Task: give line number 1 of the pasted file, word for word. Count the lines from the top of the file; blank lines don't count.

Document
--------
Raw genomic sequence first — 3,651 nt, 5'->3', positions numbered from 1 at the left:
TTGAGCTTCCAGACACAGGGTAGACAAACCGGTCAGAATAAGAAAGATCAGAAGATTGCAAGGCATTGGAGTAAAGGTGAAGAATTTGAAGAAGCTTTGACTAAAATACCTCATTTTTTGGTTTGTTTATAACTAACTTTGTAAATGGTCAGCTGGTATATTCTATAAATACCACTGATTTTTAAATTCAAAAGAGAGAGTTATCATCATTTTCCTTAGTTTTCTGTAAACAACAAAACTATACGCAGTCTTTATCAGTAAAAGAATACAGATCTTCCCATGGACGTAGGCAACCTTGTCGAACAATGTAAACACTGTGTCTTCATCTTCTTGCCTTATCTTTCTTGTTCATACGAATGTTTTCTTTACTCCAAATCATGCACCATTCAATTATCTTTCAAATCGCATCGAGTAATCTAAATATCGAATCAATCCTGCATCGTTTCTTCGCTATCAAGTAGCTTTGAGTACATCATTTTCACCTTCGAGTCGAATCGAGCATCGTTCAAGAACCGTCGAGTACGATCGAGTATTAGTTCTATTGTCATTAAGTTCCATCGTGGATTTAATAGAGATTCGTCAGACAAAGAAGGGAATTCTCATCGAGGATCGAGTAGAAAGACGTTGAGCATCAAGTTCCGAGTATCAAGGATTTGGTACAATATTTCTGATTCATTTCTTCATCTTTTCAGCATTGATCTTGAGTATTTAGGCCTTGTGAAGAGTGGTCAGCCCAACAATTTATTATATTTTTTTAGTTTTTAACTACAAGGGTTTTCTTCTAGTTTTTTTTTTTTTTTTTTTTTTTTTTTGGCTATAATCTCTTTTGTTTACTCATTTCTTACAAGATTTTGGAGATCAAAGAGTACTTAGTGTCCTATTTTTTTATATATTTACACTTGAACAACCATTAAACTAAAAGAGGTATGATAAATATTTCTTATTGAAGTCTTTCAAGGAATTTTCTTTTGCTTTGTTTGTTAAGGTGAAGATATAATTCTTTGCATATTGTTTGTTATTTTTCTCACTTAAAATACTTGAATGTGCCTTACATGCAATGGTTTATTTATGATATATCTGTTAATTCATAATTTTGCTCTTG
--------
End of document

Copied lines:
Raw genomic sequence first — 3,651 nt, 5'->3', positions numbered from 1 at the left: